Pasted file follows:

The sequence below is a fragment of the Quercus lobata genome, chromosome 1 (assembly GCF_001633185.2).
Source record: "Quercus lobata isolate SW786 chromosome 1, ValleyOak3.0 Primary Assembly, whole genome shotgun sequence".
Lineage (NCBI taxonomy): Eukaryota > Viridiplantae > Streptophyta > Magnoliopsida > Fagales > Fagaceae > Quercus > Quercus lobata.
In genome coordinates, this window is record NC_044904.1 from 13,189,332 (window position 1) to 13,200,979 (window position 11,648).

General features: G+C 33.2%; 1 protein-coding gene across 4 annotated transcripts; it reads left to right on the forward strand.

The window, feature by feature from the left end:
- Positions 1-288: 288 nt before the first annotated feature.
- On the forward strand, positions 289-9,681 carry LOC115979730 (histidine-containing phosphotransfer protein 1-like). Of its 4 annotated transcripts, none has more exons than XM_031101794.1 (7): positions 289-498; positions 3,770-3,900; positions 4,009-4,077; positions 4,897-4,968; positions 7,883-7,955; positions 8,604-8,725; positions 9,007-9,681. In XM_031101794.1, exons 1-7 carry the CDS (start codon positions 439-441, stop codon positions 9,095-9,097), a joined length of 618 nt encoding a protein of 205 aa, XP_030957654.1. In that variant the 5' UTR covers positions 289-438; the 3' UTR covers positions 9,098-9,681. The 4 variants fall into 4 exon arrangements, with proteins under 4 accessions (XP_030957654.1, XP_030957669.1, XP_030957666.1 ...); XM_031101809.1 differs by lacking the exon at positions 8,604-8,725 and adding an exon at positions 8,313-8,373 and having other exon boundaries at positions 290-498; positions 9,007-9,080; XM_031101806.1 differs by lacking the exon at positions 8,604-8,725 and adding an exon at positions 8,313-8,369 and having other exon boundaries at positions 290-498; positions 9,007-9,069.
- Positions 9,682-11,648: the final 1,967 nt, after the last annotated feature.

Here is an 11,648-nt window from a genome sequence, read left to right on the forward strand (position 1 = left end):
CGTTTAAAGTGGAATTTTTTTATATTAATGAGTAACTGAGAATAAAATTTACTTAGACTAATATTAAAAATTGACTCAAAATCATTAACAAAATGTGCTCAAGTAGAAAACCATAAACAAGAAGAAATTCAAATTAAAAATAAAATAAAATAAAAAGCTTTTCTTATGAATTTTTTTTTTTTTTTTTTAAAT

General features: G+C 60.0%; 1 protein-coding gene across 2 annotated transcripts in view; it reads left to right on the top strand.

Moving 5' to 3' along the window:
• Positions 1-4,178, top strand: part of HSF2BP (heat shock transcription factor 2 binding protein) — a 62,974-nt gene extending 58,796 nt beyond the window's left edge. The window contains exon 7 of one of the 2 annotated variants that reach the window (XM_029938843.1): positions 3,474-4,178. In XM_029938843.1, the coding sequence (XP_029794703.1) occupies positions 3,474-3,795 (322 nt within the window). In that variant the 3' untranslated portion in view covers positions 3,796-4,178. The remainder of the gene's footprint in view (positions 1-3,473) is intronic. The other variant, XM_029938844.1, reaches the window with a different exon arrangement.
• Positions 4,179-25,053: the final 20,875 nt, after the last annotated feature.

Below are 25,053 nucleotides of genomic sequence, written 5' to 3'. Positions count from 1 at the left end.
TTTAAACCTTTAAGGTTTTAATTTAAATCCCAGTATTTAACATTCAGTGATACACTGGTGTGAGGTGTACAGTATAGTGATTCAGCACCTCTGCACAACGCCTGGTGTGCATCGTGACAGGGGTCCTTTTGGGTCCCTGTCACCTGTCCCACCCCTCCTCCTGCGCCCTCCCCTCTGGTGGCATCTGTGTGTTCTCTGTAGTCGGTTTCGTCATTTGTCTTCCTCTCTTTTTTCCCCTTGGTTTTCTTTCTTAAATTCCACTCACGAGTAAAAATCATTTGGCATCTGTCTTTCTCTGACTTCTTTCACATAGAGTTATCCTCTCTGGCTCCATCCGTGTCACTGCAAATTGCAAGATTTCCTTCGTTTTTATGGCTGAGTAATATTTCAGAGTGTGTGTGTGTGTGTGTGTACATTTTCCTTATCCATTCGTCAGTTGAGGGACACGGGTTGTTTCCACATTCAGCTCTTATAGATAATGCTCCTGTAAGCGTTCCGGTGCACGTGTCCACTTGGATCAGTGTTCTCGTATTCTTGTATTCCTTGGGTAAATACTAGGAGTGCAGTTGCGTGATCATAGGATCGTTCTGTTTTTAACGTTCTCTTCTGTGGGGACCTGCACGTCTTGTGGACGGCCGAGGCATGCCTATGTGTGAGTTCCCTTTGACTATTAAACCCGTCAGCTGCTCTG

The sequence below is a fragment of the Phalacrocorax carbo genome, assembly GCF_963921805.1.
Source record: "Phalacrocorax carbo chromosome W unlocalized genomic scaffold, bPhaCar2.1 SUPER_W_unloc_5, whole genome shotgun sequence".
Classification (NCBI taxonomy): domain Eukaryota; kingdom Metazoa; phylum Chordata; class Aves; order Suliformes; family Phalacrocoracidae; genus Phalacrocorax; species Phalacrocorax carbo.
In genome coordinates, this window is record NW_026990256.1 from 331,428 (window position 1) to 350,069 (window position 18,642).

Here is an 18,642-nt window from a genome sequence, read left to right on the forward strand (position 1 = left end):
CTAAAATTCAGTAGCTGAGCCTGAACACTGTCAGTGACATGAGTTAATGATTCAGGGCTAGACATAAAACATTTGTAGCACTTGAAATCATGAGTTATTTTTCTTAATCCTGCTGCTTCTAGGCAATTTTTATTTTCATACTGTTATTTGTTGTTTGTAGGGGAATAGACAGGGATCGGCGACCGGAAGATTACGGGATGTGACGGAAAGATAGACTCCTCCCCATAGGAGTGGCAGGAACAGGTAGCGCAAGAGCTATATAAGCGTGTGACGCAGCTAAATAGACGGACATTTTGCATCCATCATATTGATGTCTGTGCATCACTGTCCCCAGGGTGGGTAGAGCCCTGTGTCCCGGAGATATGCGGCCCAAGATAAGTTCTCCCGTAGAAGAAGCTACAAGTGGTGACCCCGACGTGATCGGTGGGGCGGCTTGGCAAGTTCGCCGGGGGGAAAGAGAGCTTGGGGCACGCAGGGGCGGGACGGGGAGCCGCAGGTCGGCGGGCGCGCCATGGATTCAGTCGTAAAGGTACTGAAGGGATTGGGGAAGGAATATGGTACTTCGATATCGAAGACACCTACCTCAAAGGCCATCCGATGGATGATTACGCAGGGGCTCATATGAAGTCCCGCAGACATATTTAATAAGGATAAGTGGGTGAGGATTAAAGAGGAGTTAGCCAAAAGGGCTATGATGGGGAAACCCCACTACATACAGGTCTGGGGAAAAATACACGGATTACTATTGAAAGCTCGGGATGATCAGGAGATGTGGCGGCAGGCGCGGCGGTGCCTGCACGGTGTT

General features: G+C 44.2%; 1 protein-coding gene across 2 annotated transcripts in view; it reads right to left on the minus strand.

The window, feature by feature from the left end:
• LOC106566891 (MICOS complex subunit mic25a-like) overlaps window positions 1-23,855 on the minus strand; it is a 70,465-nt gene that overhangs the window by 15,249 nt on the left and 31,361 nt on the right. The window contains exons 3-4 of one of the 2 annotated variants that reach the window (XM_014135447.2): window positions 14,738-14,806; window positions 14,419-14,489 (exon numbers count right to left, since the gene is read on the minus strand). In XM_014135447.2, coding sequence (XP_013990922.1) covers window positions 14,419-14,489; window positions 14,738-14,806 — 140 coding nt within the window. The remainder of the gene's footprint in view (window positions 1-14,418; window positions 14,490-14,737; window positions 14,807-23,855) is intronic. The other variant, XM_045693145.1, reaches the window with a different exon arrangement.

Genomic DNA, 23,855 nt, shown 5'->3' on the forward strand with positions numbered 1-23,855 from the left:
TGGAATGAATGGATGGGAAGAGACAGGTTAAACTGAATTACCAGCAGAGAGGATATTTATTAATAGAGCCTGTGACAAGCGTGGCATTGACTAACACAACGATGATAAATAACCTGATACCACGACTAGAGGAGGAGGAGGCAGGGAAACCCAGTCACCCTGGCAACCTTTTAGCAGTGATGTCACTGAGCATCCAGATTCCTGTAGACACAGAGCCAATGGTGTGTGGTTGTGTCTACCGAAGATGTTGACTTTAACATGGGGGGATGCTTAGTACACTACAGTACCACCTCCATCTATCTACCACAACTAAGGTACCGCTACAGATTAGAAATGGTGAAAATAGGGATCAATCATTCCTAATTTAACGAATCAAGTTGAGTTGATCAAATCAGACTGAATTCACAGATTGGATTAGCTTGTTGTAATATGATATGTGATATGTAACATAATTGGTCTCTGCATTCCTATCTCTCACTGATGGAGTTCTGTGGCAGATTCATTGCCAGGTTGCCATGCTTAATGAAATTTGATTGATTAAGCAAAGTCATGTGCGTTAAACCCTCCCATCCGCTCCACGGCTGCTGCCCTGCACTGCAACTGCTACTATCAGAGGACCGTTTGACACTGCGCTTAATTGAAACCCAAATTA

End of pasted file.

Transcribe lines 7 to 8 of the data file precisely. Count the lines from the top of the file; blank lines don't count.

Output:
- Positions 1-288: 288 nt before the first annotated feature.
- On the forward strand, positions 289-9,681 carry LOC115979730 (histidine-containing phosphotransfer protein 1-like). Of its 4 annotated transcripts, none has more exons than XM_031101794.1 (7): positions 289-498; positions 3,770-3,900; positions 4,009-4,077; positions 4,897-4,968; positions 7,883-7,955; positions 8,604-8,725; positions 9,007-9,681. In XM_031101794.1, exons 1-7 carry the CDS (start codon positions 439-441, stop codon positions 9,095-9,097), a joined length of 618 nt encoding a protein of 205 aa, XP_030957654.1. In that variant the 5' UTR covers positions 289-438; the 3' UTR covers positions 9,098-9,681. The 4 variants fall into 4 exon arrangements, with proteins under 4 accessions (XP_030957654.1, XP_030957669.1, XP_030957666.1 ...); XM_031101809.1 differs by lacking the exon at positions 8,604-8,725 and adding an exon at positions 8,313-8,373 and having other exon boundaries at positions 290-498; positions 9,007-9,080; XM_031101806.1 differs by lacking the exon at positions 8,604-8,725 and adding an exon at positions 8,313-8,369 and having other exon boundaries at positions 290-498; positions 9,007-9,069.